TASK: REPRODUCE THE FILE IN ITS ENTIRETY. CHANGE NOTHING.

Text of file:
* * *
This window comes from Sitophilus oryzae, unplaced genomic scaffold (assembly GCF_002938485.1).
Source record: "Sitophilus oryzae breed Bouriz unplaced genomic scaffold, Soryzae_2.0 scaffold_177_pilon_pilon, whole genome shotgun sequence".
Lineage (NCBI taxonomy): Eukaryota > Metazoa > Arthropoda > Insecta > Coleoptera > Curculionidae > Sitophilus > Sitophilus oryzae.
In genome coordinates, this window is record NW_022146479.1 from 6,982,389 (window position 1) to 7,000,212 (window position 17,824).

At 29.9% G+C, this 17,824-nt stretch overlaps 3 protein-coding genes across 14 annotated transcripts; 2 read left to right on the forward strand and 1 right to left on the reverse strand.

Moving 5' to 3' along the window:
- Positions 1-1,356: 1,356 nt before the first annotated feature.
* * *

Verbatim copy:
This window comes from Sitophilus oryzae, unplaced genomic scaffold (assembly GCF_002938485.1).
Source record: "Sitophilus oryzae breed Bouriz unplaced genomic scaffold, Soryzae_2.0 scaffold_177_pilon_pilon, whole genome shotgun sequence".
Lineage (NCBI taxonomy): Eukaryota > Metazoa > Arthropoda > Insecta > Coleoptera > Curculionidae > Sitophilus > Sitophilus oryzae.
In genome coordinates, this window is record NW_022146479.1 from 6,982,389 (window position 1) to 7,000,212 (window position 17,824).

At 29.9% G+C, this 17,824-nt stretch overlaps 3 protein-coding genes across 14 annotated transcripts; 2 read left to right on the forward strand and 1 right to left on the reverse strand.

Moving 5' to 3' along the window:
- Positions 1-1,356: 1,356 nt before the first annotated feature.